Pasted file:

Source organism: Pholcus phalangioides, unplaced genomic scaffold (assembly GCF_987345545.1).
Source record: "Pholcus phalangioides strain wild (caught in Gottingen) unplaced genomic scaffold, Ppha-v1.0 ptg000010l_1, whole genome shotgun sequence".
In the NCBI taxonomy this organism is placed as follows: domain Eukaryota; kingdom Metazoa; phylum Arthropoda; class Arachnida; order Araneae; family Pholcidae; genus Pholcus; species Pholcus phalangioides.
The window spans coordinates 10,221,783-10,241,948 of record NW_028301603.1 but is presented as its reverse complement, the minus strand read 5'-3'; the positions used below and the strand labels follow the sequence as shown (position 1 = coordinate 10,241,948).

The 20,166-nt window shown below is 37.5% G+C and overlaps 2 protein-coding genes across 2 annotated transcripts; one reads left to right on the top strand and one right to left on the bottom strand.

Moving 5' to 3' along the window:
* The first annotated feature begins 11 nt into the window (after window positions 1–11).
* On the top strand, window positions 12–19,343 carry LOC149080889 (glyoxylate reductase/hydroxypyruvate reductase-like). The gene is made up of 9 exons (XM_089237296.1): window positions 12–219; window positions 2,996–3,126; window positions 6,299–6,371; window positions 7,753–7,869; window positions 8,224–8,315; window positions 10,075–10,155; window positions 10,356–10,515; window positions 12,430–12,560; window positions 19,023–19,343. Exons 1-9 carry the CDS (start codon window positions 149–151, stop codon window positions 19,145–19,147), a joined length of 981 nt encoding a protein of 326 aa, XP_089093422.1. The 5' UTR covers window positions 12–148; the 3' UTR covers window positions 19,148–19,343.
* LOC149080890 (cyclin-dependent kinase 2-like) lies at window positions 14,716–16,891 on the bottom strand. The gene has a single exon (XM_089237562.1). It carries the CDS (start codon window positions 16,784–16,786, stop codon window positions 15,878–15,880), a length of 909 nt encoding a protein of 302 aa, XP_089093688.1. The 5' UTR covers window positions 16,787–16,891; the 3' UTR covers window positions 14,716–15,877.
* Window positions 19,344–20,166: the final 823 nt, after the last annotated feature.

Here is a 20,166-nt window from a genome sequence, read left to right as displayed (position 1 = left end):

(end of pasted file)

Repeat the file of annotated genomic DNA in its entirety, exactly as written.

Source organism: Pholcus phalangioides, unplaced genomic scaffold (assembly GCF_987345545.1).
Source record: "Pholcus phalangioides strain wild (caught in Gottingen) unplaced genomic scaffold, Ppha-v1.0 ptg000010l_1, whole genome shotgun sequence".
In the NCBI taxonomy this organism is placed as follows: domain Eukaryota; kingdom Metazoa; phylum Arthropoda; class Arachnida; order Araneae; family Pholcidae; genus Pholcus; species Pholcus phalangioides.
The window spans coordinates 10,221,783-10,241,948 of record NW_028301603.1 but is presented as its reverse complement, the minus strand read 5'-3'; the positions used below and the strand labels follow the sequence as shown (position 1 = coordinate 10,241,948).

The 20,166-nt window shown below is 37.5% G+C and overlaps 2 protein-coding genes across 2 annotated transcripts; one reads left to right on the top strand and one right to left on the bottom strand.

Moving 5' to 3' along the window:
* The first annotated feature begins 11 nt into the window (after window positions 1–11).
* On the top strand, window positions 12–19,343 carry LOC149080889 (glyoxylate reductase/hydroxypyruvate reductase-like). The gene is made up of 9 exons (XM_089237296.1): window positions 12–219; window positions 2,996–3,126; window positions 6,299–6,371; window positions 7,753–7,869; window positions 8,224–8,315; window positions 10,075–10,155; window positions 10,356–10,515; window positions 12,430–12,560; window positions 19,023–19,343. Exons 1-9 carry the CDS (start codon window positions 149–151, stop codon window positions 19,145–19,147), a joined length of 981 nt encoding a protein of 326 aa, XP_089093422.1. The 5' UTR covers window positions 12–148; the 3' UTR covers window positions 19,148–19,343.
* LOC149080890 (cyclin-dependent kinase 2-like) lies at window positions 14,716–16,891 on the bottom strand. The gene has a single exon (XM_089237562.1). It carries the CDS (start codon window positions 16,784–16,786, stop codon window positions 15,878–15,880), a length of 909 nt encoding a protein of 302 aa, XP_089093688.1. The 5' UTR covers window positions 16,787–16,891; the 3' UTR covers window positions 14,716–15,877.
* Window positions 19,344–20,166: the final 823 nt, after the last annotated feature.

Here is a 20,166-nt window from a genome sequence, read left to right as displayed (position 1 = left end):